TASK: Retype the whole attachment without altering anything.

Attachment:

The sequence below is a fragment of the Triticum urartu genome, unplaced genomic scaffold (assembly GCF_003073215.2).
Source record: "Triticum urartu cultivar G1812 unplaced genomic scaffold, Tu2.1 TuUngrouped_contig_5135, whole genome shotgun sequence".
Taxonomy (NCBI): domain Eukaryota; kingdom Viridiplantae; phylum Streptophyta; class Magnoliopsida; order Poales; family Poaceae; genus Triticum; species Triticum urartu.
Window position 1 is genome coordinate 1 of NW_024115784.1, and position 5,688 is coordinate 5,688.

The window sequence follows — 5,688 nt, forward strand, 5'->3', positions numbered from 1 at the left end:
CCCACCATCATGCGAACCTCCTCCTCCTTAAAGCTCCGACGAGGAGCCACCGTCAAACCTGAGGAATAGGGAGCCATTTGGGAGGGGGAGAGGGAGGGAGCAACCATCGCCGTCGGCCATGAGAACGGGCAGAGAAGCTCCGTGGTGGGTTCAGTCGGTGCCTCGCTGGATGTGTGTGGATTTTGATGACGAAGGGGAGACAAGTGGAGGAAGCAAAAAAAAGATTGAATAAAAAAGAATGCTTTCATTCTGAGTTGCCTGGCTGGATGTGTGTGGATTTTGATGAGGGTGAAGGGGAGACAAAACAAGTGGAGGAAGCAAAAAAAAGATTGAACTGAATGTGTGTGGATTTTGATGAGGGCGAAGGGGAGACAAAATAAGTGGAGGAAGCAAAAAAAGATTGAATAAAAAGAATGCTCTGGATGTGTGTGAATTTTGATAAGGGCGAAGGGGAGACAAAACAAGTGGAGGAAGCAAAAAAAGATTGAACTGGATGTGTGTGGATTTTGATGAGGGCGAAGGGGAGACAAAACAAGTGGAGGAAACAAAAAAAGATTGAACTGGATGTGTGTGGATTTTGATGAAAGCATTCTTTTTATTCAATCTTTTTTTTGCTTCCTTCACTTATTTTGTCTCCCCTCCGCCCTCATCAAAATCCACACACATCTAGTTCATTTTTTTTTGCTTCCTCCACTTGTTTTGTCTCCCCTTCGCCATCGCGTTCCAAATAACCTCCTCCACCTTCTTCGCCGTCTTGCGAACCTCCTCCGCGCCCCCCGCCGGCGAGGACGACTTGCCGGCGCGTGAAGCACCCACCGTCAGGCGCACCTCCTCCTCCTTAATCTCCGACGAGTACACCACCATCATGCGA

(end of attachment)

The sequence below is a fragment of the Triticum urartu genome, unplaced genomic scaffold (assembly GCF_003073215.2).
Source record: "Triticum urartu cultivar G1812 unplaced genomic scaffold, Tu2.1 TuUngrouped_contig_5135, whole genome shotgun sequence".
Taxonomy (NCBI): domain Eukaryota; kingdom Viridiplantae; phylum Streptophyta; class Magnoliopsida; order Poales; family Poaceae; genus Triticum; species Triticum urartu.
Window position 1 is genome coordinate 1 of NW_024115784.1, and position 5,688 is coordinate 5,688.

The window sequence follows — 5,688 nt, forward strand, 5'->3', positions numbered from 1 at the left end:
CCCACCATCATGCGAACCTCCTCCTCCTTAAAGCTCCGACGAGGAGCCACCGTCAAACCTGAGGAATAGGGAGCCATTTGGGAGGGGGAGAGGGAGGGAGCAACCATCGCCGTCGGCCATGAGAACGGGCAGAGAAGCTCCGTGGTGGGTTCAGTCGGTGCCTCGCTGGATGTGTGTGGATTTTGATGACGAAGGGGAGACAAGTGGAGGAAGCAAAAAAAAGATTGAATAAAAAAGAATGCTTTCATTCTGAGTTGCCTGGCTGGATGTGTGTGGATTTTGATGAGGGTGAAGGGGAGACAAAACAAGTGGAGGAAGCAAAAAAAAGATTGAACTGAATGTGTGTGGATTTTGATGAGGGCGAAGGGGAGACAAAATAAGTGGAGGAAGCAAAAAAAGATTGAATAAAAAGAATGCTCTGGATGTGTGTGAATTTTGATAAGGGCGAAGGGGAGACAAAACAAGTGGAGGAAGCAAAAAAAGATTGAACTGGATGTGTGTGGATTTTGATGAGGGCGAAGGGGAGACAAAACAAGTGGAGGAAACAAAAAAAGATTGAACTGGATGTGTGTGGATTTTGATGAAAGCATTCTTTTTATTCAATCTTTTTTTTGCTTCCTTCACTTATTTTGTCTCCCCTCCGCCCTCATCAAAATCCACACACATCTAGTTCATTTTTTTTTGCTTCCTCCACTTGTTTTGTCTCCCCTTCGCCATCGCGTTCCAAATAACCTCCTCCACCTTCTTCGCCGTCTTGCGAACCTCCTCCGCGCCCCCCGCCGGCGAGGACGACTTGCCGGCGCGTGAAGCACCCACCGTCAGGCGCACCTCCTCCTCCTTAATCTCCGACGAGTACACCACCATCATGCGA